• Mary Walker, acting regional administrator for Region 4 of the Environmental Protection Agency;
  • Quay Dortch, program manager of the Ecology and Oceanography of Harmful Algal Blooms Program and the Prevention, Control, and Mitigation of Harmful Algal Blooms Program at the National Oceanographic and Atmospheric Administration;
  • Noah Valenstein, secretary at the Florida Department of Environmental Protection;
  • Ken Lawson, director of the Florida Department of Economic Opportunity.

Other officials are expected from the Florida Department of Emergency Management, Lee and Collier counties, the cities of Cape Coral, Fort Myers, Fort Myers Beach, Sanibel, Bonita Springs and the Village of Estero, as well as representatives of the Lee Health system and FGCU.

According to the press release, the roundtable is intended to discuss such matters as the short and long-term health effects of harmful algae blooms and possible evacuations if necessary. Additionally, local municipalities may discuss their funding needs. Last year local governments spent over $2 million to remove 400,000 gallons of blue-green algae and were not reimbursed by the federal government.

Public interest groups that have been active on the region’s environmental crises include the Calusa Waterkeepers, Captains for Clean Water and the Conservancy of Southwest Florida.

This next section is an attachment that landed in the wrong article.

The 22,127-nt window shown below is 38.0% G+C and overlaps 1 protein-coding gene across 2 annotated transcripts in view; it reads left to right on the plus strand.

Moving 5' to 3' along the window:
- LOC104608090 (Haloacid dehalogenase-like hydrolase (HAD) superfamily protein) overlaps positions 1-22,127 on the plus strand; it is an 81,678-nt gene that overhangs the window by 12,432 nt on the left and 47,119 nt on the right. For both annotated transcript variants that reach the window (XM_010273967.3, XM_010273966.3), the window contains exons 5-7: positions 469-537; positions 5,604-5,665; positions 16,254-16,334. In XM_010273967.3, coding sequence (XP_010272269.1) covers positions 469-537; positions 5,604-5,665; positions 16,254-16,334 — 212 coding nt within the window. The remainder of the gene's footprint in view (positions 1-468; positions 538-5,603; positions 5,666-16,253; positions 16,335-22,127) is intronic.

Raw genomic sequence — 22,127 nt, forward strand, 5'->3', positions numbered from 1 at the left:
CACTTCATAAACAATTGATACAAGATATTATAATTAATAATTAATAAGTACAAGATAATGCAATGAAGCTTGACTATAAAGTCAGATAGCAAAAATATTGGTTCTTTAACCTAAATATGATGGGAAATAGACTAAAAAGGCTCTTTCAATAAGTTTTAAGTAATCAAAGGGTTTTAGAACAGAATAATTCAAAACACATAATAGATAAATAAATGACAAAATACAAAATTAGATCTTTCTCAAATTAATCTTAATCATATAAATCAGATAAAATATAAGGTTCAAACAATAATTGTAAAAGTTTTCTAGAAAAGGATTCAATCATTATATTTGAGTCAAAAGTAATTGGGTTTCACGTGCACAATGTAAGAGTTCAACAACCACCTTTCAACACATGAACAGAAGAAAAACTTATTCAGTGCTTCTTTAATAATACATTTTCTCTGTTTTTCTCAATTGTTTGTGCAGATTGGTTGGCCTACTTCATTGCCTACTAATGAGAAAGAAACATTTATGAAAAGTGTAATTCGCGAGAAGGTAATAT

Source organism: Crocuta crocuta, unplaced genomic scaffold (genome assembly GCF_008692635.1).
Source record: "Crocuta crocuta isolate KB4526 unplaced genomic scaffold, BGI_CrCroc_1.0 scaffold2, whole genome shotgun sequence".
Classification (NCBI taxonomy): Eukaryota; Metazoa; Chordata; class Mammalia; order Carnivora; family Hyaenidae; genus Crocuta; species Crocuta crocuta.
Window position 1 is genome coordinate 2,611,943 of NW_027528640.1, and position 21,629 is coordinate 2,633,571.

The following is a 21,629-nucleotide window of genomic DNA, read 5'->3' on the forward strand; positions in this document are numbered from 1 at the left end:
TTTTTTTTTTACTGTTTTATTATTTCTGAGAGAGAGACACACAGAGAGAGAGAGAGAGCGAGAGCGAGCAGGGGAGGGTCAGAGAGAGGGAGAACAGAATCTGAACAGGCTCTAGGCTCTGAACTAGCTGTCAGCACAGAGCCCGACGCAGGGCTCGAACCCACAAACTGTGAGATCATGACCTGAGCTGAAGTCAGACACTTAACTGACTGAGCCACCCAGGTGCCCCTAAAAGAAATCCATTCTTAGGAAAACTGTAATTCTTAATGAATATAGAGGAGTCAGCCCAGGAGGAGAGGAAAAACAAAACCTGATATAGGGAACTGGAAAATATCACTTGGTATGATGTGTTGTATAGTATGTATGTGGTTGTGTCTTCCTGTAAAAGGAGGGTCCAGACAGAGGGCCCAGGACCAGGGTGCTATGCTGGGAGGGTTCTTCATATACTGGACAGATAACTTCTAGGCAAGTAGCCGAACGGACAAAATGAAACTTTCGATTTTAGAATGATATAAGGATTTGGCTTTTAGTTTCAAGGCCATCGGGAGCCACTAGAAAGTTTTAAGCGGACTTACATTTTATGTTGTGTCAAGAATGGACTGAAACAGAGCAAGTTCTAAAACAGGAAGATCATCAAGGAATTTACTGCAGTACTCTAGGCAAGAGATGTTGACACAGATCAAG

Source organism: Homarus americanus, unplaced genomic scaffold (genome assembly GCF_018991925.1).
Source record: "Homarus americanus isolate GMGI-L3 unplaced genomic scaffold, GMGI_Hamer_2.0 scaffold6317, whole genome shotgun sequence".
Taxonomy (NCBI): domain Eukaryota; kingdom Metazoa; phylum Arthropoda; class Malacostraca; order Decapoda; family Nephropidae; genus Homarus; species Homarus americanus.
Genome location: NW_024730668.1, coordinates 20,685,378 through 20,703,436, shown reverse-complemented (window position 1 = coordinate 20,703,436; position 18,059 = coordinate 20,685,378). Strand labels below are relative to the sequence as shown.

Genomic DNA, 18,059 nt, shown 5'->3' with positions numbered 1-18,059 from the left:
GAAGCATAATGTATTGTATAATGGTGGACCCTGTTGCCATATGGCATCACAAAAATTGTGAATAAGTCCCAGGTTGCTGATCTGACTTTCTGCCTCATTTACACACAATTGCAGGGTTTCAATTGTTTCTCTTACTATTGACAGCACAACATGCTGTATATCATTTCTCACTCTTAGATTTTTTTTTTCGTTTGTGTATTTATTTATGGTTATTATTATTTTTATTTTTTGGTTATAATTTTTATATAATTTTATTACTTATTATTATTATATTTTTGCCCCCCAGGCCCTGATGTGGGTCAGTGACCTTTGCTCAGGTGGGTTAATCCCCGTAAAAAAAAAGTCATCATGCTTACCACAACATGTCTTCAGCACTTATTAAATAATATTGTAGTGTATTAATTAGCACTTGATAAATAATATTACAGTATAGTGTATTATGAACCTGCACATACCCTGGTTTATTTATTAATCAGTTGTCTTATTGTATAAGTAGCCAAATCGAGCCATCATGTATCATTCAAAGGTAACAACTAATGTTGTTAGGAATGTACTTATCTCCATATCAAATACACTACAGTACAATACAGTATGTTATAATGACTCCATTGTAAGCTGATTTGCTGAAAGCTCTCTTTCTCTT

This report will be updated as new information becomes available.

Liberty lives in light
© 2019 by David Silverberg




Mueller report reaction, immigration and more: The Rooney Roundup and Mario Monitor

01-13-19 us capitol cropped

The Rooney Roundup – and introducing the Mario Monitor

421 days (1 year, 1 month, 28 days) since Rep. Francis Rooney has met constituents in an open, public forum

With this article we add monitoring of Rep. Mario Diaz-Balart (R-25-Fla.), the western side of whose district includes large portions of Collier and Lee counties, including Golden Gate Estates, Immokalee and a major portion of Lehigh Acres.

April 19, 2019 by David Silverberg

It has been a momentous seven weeks since our last Rooney Roundup. In that time Special Counsel Robert Mueller’s redacted report was released and the president initiated a purge of the top leadership of the Department of Homeland Security. Congress recessed for two weeks on Friday, April 12 and will reconvene on Monday, April 29.

While Southwest Florida has hardly been the center of national attention, its representatives—Rep. Francis Rooney (R-19-Fla.) and Rep. Mario Diaz-Balart (R-25-Fla.)—were active on other issues.